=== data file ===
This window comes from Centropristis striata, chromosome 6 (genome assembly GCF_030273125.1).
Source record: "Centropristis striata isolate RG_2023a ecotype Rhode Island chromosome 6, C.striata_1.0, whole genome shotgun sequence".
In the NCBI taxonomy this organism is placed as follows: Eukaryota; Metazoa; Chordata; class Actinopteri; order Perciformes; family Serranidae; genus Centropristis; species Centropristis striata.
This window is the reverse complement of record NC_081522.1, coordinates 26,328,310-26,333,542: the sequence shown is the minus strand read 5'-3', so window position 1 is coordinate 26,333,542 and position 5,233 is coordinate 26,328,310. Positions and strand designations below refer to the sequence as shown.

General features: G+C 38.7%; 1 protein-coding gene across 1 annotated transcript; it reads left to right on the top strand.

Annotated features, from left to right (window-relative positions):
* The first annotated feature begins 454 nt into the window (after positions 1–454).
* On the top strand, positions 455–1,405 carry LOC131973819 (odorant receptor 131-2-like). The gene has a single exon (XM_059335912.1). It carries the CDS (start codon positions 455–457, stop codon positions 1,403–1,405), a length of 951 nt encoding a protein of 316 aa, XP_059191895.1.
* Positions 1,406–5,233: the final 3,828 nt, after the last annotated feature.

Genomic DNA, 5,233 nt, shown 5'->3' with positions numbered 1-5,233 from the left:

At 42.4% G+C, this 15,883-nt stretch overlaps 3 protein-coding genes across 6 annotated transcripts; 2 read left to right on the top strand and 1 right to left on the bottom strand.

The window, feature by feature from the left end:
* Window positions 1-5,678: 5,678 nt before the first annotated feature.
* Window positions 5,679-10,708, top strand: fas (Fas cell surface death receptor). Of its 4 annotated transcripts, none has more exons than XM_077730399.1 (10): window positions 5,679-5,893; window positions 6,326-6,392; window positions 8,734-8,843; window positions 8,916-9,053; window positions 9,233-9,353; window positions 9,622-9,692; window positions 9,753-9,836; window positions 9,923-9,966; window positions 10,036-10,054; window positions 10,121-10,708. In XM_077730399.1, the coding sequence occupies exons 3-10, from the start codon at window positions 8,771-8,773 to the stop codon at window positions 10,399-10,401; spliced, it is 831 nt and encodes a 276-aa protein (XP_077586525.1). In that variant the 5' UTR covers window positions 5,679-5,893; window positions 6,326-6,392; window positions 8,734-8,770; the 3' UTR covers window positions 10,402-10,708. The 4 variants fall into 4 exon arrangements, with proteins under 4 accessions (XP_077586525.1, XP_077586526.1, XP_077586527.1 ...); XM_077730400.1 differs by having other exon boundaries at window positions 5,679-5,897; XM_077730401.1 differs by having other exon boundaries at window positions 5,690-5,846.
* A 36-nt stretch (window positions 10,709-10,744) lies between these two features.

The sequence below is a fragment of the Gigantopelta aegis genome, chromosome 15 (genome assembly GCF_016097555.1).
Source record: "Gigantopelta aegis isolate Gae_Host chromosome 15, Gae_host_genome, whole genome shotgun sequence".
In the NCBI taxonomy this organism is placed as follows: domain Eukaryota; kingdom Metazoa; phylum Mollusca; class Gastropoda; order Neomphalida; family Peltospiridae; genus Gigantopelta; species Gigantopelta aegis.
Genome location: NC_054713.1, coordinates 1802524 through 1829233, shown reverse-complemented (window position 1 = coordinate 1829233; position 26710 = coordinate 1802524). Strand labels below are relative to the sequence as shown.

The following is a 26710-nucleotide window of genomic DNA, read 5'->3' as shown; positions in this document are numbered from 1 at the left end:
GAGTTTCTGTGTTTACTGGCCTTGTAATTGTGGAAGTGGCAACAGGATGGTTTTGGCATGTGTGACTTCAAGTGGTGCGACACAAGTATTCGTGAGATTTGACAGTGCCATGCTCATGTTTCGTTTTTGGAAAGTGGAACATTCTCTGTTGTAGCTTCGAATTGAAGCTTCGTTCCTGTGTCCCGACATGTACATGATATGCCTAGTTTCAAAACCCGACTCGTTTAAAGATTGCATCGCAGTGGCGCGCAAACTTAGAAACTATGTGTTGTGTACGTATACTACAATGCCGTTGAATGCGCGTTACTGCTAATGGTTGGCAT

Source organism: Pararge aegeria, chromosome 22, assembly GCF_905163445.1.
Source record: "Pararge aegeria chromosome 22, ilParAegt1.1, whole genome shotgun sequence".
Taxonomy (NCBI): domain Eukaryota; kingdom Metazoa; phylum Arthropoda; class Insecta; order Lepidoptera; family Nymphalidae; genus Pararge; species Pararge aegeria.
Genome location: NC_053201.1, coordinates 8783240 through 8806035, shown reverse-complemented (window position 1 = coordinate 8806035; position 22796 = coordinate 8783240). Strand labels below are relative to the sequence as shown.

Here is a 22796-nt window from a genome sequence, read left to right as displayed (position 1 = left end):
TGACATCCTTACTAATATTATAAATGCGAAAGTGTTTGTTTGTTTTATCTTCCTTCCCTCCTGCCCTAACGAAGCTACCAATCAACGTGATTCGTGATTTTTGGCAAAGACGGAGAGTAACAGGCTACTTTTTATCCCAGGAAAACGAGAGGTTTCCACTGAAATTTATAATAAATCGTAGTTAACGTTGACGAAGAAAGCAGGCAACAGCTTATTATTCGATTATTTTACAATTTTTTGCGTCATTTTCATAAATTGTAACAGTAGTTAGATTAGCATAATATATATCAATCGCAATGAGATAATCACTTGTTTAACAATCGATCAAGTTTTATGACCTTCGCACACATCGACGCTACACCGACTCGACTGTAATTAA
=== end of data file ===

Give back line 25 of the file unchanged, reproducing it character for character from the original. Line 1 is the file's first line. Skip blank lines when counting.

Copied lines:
Genome location: NC_053201.1, coordinates 8783240 through 8806035, shown reverse-complemented (window position 1 = coordinate 8806035; position 22796 = coordinate 8783240). Strand labels below are relative to the sequence as shown.